I've went to see on other threads with "progesterone level" as title, but didn't found all the infos I was looking at.
I would like to know, when you have a mare that is deemed by the vet as at a "low progesterone level"... What does that means? What is a LOW level compared to a NORMAL level, and what is like, the dangerous range?
Is 4.9 ng/ml scary enough to have the mare stay at the vet's clinic and avoid transporting her back home? For how long can it stays that low? Can it stays forever at that level?
What is to be done to solve this problem? Treatment? Medication? Hormonal treatment? Wich products are commonly used with success. I know of Regu-Mate but is there more agressive treatments available?
Is it reccurrent? If a mare has a low progesterone level once, will she be always low each subsequent pregnancy?
If the mare has to be shipped let's say... 4hrs drive. At what level would you consider it safe to have the mare transported, assuming that she is more than used to trailering and travels pretty well usually?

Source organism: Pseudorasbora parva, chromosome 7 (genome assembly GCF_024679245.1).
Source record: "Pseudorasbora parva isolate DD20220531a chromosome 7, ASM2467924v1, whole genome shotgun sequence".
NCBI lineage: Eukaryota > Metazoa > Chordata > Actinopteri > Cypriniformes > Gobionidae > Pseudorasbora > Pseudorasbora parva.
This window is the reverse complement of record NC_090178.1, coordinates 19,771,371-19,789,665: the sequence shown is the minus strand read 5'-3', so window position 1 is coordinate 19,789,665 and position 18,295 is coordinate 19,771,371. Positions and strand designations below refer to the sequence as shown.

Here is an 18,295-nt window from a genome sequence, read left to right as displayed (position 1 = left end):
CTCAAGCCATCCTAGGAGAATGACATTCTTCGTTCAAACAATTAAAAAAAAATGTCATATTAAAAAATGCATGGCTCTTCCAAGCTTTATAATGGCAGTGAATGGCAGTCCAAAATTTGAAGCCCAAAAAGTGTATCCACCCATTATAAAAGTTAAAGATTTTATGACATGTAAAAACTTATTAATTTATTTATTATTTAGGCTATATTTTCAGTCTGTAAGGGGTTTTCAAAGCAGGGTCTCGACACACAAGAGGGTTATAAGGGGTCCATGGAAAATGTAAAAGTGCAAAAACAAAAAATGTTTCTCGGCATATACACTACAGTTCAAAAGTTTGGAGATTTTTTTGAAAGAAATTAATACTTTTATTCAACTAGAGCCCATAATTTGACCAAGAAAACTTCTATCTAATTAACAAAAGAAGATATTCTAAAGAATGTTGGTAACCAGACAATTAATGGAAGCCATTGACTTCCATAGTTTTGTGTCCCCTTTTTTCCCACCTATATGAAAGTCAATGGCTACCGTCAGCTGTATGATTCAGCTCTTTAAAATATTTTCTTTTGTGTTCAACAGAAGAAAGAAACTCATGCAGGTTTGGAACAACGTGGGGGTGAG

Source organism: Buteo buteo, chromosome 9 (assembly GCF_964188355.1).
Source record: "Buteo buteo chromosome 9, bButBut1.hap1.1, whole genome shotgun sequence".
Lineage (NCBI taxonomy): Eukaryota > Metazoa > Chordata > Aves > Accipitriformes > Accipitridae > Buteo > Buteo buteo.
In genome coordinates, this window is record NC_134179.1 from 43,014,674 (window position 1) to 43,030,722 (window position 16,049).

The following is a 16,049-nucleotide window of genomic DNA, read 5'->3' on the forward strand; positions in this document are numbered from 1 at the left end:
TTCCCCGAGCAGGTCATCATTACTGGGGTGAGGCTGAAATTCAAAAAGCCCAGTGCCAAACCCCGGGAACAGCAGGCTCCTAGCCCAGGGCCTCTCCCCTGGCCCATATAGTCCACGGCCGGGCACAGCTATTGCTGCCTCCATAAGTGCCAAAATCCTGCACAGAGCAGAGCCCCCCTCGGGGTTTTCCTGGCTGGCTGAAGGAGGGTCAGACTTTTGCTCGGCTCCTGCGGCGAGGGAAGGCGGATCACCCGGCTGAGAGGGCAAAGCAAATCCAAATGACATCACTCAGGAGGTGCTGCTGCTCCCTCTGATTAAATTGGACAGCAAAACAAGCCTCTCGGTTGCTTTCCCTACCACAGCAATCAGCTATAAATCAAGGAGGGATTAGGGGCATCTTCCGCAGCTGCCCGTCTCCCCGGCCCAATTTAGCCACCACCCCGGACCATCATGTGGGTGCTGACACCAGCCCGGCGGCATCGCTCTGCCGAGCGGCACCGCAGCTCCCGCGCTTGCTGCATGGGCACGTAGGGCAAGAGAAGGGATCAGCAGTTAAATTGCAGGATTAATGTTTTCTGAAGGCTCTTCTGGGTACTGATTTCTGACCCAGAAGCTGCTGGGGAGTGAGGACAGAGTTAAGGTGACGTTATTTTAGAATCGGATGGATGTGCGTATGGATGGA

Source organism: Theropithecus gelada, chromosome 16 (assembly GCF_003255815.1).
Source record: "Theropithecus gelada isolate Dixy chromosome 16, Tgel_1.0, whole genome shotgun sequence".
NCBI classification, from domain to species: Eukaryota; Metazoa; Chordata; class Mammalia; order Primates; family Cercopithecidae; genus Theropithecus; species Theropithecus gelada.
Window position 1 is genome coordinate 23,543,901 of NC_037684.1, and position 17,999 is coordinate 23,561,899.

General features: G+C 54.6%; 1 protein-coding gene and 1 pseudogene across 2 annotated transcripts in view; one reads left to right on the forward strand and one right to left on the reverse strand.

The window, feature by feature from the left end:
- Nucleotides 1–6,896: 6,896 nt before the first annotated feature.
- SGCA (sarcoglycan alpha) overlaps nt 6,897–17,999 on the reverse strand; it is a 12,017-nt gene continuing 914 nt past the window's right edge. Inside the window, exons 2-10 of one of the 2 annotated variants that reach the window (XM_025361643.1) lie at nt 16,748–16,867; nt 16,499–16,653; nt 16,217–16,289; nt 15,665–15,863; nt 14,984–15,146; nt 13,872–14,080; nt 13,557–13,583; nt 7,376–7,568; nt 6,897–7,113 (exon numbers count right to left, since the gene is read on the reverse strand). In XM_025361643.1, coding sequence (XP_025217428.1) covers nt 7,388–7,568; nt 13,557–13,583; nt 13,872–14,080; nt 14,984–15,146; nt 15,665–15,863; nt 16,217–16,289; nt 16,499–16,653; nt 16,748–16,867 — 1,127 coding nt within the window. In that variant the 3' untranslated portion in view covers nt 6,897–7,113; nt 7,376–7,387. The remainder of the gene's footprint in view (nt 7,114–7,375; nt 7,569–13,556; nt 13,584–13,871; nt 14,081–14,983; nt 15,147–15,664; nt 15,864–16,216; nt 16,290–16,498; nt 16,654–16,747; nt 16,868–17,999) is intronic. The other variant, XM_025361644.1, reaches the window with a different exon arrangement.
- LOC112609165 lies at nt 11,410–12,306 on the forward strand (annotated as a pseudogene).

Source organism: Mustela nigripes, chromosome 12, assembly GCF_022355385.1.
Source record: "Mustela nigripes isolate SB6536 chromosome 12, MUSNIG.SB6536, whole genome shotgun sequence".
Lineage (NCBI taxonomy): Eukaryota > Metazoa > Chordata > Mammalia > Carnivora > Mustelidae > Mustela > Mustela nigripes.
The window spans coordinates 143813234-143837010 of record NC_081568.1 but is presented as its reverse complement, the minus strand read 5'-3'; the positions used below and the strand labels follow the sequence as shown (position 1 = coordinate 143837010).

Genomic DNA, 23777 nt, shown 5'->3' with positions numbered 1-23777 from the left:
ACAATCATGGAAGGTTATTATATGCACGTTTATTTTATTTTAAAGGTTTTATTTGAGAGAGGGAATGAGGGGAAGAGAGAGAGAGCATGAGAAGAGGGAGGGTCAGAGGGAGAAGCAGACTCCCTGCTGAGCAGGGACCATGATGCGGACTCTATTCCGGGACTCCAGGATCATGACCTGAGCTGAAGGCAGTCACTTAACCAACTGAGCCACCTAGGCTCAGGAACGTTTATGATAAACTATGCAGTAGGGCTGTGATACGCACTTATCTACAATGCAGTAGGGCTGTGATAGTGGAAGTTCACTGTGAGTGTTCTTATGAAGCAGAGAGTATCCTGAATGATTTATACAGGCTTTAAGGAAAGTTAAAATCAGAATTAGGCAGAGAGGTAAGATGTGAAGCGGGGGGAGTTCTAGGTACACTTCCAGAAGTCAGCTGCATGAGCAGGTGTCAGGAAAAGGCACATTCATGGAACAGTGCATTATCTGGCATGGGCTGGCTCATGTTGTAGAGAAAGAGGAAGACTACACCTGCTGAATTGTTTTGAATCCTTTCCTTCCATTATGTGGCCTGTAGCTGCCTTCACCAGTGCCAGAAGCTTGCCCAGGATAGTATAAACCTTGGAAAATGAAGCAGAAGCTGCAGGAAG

What can interfere with natural progesterone production? Environnement? Nutrition? Travelling?
Take a look at the article on our site about Regumate use, which should answer a lot of your questions (follow that link).
The short answer to the question "what are low progesterone levels?" is... we don't know! 4 ng/ml is used as a "low" threshold by many (which means that your 4.9 is totally adequate); while other researchers have reported pregnancies happily maintained on levels down to around 2 ng/ml.
On top of that, as with most hormones in the body, a single sample will not necessarily give you a complete overall profile, as testing again 3 hours later is quite likely to give you a higher or lower reading, as levels vary throughout the day and night. Multiple tests over several days are therefore recommended to give an accurate profile.
The progesterone level would be less of a concern when shipping - particularly with a 4.9 reading - than ambient temperature, as excessively high temperatures during the early embryonic period have been linked to a higher pregnancy loss rate. Increasing that temperature within a hot trailer could therefore spell more trouble than a borderline progesterone level could (which, again, your mare at 4.9 ng/ml does not have!).
Finally, after all of that preamble, you don't identify at exactly what stage of "early pregnancy" your mare is! Progesterone levels will drop to a low point around 15 days post-conceiving-ovulation and then start to rise again, so that may play a part in your levels as well.
Wouldn't be concerned. We breed a huge number of outside horses here (as well as our own), have excellent pregnancy rates, and have maybe one or two mares a year that get put on progestin supplementation - and that will be because they have a known issue such as a torn cervix or something like that.
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